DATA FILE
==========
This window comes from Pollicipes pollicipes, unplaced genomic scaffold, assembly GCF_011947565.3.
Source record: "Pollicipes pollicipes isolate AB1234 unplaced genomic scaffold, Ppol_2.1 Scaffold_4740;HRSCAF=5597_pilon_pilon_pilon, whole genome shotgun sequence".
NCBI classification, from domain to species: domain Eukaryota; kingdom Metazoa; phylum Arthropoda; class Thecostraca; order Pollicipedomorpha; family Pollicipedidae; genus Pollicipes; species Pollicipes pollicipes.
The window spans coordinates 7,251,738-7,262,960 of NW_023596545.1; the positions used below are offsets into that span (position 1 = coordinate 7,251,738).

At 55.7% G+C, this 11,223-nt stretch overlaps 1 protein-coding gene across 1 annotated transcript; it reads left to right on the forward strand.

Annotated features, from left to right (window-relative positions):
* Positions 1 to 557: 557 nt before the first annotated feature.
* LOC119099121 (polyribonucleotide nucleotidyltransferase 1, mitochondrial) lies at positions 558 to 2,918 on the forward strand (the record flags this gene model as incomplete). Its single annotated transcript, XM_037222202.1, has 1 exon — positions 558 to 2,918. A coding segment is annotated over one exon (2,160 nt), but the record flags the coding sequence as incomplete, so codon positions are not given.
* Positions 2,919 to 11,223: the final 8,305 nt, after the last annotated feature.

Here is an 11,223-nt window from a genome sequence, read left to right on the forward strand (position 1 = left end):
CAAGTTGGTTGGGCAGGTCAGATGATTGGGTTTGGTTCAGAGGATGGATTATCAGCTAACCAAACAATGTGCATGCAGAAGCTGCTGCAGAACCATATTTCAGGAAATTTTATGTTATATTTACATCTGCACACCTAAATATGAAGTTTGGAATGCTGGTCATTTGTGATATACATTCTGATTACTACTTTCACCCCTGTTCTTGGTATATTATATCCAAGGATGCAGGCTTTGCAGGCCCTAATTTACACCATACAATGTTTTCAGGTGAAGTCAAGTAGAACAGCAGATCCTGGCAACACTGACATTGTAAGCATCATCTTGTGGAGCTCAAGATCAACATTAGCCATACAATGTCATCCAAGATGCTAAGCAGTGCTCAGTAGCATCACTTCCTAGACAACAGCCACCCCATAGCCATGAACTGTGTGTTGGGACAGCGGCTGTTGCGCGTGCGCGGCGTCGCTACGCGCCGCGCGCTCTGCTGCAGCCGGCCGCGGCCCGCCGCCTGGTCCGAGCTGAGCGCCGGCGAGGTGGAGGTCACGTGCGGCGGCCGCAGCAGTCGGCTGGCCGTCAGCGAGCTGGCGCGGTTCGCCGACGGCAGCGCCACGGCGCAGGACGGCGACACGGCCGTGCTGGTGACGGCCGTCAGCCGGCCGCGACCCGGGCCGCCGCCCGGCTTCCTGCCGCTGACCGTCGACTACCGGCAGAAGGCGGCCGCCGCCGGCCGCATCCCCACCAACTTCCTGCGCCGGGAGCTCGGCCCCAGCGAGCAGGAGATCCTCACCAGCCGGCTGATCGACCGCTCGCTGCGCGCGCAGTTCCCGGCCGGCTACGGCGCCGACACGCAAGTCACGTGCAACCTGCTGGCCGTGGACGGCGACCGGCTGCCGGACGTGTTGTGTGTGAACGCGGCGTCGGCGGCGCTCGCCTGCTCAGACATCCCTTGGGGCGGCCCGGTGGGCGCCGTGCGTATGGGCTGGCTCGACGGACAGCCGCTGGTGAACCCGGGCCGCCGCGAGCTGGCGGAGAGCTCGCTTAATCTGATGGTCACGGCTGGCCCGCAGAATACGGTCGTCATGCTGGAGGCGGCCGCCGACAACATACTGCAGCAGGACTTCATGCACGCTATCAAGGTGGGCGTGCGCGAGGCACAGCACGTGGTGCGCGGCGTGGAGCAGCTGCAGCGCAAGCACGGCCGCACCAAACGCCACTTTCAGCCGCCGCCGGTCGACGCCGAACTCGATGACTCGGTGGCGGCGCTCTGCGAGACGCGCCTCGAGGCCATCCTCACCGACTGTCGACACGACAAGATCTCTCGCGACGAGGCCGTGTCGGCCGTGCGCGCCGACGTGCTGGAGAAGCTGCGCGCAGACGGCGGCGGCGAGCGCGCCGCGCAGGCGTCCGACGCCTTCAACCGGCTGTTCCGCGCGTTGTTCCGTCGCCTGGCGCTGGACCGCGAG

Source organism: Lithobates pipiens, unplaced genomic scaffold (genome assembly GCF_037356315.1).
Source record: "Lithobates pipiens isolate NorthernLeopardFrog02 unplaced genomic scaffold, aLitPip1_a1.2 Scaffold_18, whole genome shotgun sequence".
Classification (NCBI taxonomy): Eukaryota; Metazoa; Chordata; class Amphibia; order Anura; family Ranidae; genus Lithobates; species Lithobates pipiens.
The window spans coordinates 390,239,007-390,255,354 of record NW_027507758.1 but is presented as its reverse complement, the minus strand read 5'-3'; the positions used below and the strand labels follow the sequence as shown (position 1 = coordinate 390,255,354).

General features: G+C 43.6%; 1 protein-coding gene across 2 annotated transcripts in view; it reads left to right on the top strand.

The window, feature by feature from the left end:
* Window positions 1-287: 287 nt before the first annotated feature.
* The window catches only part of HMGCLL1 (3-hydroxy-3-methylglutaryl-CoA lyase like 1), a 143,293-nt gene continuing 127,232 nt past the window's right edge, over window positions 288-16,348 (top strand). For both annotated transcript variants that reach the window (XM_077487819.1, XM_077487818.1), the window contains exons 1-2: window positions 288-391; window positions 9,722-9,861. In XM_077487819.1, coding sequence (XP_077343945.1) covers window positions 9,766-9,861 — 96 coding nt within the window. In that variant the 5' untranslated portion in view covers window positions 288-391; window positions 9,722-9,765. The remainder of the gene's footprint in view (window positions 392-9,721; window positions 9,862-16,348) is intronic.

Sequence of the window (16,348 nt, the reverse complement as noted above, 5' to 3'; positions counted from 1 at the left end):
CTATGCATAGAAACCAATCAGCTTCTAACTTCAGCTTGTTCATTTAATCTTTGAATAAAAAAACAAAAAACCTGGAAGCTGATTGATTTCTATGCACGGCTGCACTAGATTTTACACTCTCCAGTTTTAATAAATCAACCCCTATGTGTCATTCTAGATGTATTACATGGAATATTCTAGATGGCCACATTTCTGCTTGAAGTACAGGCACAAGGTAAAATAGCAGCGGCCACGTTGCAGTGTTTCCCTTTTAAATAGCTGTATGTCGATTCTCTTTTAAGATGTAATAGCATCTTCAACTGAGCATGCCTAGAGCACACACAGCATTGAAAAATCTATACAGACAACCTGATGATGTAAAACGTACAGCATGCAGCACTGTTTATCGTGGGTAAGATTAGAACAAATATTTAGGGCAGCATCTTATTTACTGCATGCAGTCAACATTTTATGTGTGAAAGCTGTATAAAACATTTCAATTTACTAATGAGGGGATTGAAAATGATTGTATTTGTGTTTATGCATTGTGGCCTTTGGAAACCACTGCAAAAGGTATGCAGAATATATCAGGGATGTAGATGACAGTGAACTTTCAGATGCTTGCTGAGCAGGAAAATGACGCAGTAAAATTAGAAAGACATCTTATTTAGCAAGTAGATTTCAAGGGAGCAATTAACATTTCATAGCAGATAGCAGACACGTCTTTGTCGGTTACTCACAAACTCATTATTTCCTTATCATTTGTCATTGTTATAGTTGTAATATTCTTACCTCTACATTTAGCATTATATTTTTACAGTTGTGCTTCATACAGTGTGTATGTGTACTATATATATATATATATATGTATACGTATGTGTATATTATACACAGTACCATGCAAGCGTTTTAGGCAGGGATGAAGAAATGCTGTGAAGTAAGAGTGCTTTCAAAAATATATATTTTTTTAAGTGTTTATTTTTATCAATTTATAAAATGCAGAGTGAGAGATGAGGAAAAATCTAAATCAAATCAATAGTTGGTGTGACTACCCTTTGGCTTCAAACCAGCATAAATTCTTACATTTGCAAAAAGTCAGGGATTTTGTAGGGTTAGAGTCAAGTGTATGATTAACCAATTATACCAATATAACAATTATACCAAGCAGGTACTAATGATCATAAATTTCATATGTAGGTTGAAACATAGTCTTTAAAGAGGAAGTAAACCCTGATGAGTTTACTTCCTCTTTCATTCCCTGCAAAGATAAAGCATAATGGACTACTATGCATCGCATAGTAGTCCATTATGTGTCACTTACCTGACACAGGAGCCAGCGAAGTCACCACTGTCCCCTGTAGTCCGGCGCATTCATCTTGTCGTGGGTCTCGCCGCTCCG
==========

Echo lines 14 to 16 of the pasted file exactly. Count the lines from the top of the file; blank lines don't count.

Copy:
Classification (NCBI taxonomy): Eukaryota; Metazoa; Chordata; class Amphibia; order Anura; family Ranidae; genus Lithobates; species Lithobates pipiens.
The window spans coordinates 390,239,007-390,255,354 of record NW_027507758.1 but is presented as its reverse complement, the minus strand read 5'-3'; the positions used below and the strand labels follow the sequence as shown (position 1 = coordinate 390,255,354).

General features: G+C 43.6%; 1 protein-coding gene across 2 annotated transcripts in view; it reads left to right on the top strand.